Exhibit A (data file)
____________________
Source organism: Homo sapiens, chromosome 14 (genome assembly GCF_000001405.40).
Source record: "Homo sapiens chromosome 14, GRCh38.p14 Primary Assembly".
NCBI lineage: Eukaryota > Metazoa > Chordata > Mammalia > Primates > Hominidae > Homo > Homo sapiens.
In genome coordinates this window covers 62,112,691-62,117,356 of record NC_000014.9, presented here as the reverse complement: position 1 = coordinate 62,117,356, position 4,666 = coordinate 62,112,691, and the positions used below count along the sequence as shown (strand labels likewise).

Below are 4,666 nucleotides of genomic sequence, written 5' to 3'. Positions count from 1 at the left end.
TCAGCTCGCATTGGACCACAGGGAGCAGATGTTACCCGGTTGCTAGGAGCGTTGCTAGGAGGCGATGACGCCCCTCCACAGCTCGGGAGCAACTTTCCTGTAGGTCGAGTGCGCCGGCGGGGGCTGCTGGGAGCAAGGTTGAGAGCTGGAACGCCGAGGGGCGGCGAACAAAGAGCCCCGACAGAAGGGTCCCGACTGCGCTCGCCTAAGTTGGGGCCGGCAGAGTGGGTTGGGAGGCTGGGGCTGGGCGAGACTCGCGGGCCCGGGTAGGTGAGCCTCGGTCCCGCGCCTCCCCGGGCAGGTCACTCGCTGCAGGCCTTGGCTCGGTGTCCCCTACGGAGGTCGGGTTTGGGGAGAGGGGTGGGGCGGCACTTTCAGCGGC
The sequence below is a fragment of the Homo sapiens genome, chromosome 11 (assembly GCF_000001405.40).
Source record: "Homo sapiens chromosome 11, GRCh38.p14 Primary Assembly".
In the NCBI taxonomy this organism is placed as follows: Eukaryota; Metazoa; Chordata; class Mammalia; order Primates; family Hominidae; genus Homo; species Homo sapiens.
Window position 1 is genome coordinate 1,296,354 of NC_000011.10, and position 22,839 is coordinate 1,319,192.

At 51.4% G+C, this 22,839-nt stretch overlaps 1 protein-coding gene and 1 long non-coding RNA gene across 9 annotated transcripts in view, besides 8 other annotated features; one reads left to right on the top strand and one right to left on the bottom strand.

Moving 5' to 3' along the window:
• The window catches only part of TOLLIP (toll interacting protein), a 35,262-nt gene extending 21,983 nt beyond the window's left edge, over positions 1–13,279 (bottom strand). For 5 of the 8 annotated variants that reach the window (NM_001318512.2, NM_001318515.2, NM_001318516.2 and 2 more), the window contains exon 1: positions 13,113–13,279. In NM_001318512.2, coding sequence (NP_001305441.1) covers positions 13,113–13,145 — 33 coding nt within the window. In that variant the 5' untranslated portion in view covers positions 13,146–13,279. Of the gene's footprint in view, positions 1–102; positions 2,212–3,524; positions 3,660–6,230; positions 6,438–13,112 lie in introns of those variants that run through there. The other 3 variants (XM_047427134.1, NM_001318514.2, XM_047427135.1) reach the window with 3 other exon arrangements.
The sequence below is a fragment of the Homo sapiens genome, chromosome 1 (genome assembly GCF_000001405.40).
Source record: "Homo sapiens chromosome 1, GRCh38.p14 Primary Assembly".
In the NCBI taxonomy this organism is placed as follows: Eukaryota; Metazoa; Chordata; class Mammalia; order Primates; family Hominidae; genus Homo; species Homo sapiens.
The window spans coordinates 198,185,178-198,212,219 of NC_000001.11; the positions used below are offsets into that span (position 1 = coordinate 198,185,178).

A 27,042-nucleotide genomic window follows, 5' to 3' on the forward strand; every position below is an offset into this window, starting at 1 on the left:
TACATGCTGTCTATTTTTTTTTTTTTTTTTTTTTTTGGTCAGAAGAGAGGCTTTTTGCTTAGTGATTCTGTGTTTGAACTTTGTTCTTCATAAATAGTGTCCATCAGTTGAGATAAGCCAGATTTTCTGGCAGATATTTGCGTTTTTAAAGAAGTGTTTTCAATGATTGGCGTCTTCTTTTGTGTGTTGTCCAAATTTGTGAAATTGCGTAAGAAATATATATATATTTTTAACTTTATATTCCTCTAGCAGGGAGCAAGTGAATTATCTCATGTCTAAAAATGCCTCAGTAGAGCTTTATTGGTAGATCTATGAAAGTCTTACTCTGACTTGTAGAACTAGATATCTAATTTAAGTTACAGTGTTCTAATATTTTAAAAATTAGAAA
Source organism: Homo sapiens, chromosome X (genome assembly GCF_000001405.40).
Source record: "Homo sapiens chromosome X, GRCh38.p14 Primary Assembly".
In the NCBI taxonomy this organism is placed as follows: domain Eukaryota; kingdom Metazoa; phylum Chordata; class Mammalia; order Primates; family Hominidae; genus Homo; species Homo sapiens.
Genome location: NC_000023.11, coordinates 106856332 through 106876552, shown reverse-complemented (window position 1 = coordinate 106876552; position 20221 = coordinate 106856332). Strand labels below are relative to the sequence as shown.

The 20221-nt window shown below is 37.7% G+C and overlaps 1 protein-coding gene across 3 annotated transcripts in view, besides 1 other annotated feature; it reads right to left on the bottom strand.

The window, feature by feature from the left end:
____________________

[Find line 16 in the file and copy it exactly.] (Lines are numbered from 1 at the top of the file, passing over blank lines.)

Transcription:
In the NCBI taxonomy this organism is placed as follows: Eukaryota; Metazoa; Chordata; class Mammalia; order Primates; family Hominidae; genus Homo; species Homo sapiens.